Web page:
Will’s analysis thus reveals a surprising insensitivity to the full dimensions of Publius’ statecraft. Yet it is undeniable that the picture Will paints of the contemporary politics of American pluralism is uncomfortably close to the truth. Indeed, contemporary American political practice might be viewed as consisting of Publius’ teaching minus its moral dimensions. Contemporary practice thus constitutes a distortion of Publius’ teaching. The question that suggests itself is whether the seeds of this distortion are not somehow present in Publius’ argument. Could it be that Publius’ teaching itself is in someway responsible for fostering, albeit unintentionally, a political practice bereft of important aspects of that teaching? The whole notion of a “virtuous people” (and the corresponding distinction between virtuous and debased citizenries) is obviously pregnant with both ontological and political implications; implications, however, which Publius leaves curiously unexplored. Indeed, despite its importance as the ultimate conditio sine qua non of his whole program, the moral character of the citizenry is a topic touched upon only briefly in Publius’ argument. Equally mysterious is the nature of the public good which he continually invokes. Unfortunately, Publius did not avail himself either of theopportunity created by his notion of the virtuous people, or of his conception of an enduring common good transcending the machinations of factions, to unfold the theoretical presuppositions of his statecraft. Publius’ inability – or perhaps, in view of his forum and the practical nature of his endeavor, his unwillingness – to pursue the theoretical issues raised by the ethical dimensions of his argument imparts a certain shallowness to The Federalist. And the theoretical lacunae in the Founders’ thought have had inestimable, and by no means laudable, ramifications for the future development of the American polity. Publius’ failure to articulate the theoretical presuppositions of his teaching both renders portions of his thought obscure and helps explain the eventual disappearance of important aspects of that teaching from the American political consciousness.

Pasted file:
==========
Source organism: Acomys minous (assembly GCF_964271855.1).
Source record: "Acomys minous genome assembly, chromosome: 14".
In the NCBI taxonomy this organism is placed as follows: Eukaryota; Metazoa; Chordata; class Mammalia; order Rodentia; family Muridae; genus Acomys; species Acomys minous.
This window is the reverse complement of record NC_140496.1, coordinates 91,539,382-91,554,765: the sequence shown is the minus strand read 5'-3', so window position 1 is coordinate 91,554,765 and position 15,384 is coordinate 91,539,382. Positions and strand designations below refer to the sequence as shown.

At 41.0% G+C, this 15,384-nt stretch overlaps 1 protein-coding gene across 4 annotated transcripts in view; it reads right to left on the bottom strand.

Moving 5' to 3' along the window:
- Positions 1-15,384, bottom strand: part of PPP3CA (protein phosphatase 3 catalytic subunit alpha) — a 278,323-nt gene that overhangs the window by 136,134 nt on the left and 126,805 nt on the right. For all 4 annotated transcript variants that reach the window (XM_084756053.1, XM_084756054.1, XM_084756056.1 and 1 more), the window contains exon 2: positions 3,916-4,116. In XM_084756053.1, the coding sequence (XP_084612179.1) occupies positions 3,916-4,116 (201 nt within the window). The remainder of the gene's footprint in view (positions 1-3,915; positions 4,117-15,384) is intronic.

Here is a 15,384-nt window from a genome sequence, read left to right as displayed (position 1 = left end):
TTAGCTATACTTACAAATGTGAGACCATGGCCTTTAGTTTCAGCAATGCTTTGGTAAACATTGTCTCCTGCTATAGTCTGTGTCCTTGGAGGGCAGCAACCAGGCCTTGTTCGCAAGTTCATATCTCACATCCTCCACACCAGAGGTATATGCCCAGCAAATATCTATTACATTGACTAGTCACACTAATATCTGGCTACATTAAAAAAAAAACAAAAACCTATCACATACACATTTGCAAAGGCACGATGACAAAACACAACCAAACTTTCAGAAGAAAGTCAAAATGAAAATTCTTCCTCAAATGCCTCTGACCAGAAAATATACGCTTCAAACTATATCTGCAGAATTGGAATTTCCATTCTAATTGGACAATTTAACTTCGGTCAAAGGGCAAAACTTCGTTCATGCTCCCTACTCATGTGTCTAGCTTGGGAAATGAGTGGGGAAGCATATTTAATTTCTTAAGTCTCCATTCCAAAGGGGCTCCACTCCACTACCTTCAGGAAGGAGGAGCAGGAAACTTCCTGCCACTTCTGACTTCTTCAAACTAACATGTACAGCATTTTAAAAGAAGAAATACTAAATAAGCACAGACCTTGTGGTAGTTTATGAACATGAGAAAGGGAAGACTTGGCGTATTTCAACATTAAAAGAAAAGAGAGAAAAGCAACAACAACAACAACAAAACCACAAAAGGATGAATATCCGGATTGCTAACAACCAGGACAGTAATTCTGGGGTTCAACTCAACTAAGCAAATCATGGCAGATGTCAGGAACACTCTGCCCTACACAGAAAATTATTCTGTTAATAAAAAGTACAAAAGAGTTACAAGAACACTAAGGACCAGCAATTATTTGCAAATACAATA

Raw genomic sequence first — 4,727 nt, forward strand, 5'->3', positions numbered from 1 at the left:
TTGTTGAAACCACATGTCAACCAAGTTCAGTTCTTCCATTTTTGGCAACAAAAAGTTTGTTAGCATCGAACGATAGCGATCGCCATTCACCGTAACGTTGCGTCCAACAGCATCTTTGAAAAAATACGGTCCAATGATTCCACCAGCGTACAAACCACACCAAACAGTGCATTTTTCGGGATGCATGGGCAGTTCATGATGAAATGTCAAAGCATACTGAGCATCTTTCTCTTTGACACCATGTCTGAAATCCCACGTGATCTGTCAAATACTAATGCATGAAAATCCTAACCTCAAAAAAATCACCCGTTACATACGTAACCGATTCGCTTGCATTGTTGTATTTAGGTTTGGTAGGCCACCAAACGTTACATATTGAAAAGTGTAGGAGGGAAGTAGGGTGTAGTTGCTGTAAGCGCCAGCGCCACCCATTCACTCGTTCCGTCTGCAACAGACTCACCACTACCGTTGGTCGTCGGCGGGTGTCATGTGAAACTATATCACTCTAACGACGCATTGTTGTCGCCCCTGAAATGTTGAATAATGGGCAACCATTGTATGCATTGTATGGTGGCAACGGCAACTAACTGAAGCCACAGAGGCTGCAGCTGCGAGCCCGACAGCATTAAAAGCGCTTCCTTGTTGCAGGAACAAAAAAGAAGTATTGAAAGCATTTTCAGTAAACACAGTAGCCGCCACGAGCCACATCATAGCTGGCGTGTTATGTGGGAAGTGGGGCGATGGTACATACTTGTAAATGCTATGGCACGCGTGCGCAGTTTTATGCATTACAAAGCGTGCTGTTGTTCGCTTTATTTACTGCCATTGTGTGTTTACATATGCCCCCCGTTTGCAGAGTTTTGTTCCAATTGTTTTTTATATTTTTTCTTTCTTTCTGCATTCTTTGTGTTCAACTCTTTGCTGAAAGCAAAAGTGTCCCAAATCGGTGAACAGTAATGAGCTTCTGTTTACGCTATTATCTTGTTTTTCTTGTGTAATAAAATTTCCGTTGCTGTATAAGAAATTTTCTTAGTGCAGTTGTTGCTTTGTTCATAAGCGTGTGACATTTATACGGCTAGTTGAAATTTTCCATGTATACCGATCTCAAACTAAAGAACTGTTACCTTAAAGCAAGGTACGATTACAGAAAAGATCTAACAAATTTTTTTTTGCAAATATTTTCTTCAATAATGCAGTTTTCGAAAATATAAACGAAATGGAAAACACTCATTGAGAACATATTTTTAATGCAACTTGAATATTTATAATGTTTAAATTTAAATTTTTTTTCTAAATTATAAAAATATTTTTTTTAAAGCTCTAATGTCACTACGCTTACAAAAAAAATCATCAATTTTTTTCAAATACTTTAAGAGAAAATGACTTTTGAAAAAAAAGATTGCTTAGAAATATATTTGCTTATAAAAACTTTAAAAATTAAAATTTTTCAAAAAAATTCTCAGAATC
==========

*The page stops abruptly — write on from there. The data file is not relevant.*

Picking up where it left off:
To begin with, without an explicit account of the good life for man – the fundamental political question – it is difficult to ascertain what Publius deems to be the ultimate goals of the regime he is defending, or even to grasp the meaning of some of the key terms of his discourse. Publius, for example, sometimes speaks in the cadences of the social contract liberalism of Hobbes and Locke. He speaks, for example, of the reasons which impelled men to leave the “state of nature” (51, 265), and the necessity of their divesting themselves of a portion of their “natural rights” in order to do so (2,6). When discussing the dangers of faction he frequently adverts to the dangers they pose to the rights of other citizens. Publius certainly sounds Lockean when he tells us that government is “instituted no less for the protection of property than of the persons of individuals” (54, 278). Lockean resonances are perhaps also found in his famous assertion that “the protection” of “the faculties of men from which the rights of property originate . . . is the first object of government” (10, 44).1 Are we therefore to conclude that Publius was a thorough-going individualist who viewed political life as a mere artifice created by the contract of naturally apolitical men in order to secure conditions of peace wherein they might pursue their subjective self-interest, understood in a narrowly acquisitive sense? The whole tenor of The Federalist militates against this view.

Even waiving the obvious objection that Publius’ central preoccupation, the problem of faction, or more broadly, self government with justice, is not a major concern (if a concern at all) of contractarians such as Hobbes and Locke, the fact remains that his references to the organizing concepts of the social contract tradition are relatively few, and largely rhetorical. They are not central, in other words, to his argument. That he employed this language at times ought not give us pause; after all, this idiom was so pervasive in the intellectual climate of that day that even Burke, its principal contemporary critic, sometimes availed himself of it. To realize the gulf that separates Publius from the contractarians, one need only contrast his thought with that of a genuine representative of that tradition such as Paine.27